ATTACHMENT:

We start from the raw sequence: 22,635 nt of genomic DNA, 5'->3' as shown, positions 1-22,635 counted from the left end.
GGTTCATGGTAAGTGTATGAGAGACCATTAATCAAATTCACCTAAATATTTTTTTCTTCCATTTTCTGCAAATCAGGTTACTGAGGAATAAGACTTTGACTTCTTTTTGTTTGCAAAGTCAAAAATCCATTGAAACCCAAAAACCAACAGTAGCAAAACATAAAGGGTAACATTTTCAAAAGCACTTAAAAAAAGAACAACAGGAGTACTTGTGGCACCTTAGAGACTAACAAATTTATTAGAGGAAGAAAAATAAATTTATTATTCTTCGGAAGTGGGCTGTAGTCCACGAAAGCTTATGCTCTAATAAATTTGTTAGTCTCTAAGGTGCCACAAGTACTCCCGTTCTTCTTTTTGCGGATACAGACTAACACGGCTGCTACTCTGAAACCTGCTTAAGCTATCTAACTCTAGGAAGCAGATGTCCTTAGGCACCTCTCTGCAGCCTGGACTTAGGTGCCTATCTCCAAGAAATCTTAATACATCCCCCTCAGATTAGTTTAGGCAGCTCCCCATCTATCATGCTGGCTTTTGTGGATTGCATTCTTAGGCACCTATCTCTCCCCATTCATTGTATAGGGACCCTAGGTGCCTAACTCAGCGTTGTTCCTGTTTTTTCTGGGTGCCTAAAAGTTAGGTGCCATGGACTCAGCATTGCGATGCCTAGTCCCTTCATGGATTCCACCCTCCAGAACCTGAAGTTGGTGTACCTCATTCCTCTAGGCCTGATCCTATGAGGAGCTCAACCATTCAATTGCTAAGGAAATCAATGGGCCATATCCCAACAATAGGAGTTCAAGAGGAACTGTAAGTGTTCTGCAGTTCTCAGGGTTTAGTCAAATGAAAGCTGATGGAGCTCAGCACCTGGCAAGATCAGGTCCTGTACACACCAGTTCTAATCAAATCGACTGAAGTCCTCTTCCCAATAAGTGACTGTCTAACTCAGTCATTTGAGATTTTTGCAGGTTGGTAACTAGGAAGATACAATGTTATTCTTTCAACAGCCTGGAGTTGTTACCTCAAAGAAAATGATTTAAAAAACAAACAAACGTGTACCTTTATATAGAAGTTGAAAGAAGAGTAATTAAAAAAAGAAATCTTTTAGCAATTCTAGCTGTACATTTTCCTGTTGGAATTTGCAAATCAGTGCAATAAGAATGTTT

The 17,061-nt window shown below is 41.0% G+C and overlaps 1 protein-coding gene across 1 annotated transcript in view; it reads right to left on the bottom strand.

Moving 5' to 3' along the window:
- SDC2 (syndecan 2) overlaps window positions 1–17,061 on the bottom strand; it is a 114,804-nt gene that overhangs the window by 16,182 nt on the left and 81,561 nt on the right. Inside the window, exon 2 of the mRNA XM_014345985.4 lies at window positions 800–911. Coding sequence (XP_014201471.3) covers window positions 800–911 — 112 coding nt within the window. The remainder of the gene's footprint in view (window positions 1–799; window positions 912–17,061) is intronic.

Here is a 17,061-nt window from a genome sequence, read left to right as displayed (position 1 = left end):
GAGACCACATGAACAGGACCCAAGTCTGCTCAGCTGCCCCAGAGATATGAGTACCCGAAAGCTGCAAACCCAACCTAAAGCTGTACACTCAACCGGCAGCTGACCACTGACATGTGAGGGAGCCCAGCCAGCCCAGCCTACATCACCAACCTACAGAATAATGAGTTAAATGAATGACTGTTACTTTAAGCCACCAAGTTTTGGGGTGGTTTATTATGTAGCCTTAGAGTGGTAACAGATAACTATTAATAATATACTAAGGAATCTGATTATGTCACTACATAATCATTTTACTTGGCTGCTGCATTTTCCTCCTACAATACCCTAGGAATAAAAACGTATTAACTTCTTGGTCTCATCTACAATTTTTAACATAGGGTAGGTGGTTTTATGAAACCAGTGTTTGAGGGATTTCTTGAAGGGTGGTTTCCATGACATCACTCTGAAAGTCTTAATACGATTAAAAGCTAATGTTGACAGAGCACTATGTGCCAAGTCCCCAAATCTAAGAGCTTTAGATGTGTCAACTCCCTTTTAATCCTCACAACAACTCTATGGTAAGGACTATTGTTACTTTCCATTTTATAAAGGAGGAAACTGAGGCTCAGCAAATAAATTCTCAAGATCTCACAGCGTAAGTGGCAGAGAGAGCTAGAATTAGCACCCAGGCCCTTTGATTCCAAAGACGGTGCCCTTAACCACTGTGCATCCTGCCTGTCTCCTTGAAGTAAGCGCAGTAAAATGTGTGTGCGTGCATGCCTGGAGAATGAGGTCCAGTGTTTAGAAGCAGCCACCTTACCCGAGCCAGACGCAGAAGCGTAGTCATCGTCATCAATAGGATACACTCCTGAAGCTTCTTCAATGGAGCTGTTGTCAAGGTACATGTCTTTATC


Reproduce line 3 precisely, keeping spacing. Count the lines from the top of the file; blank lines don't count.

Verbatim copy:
The 17,061-nt window shown below is 41.0% G+C and overlaps 1 protein-coding gene across 1 annotated transcript in view; it reads right to left on the bottom strand.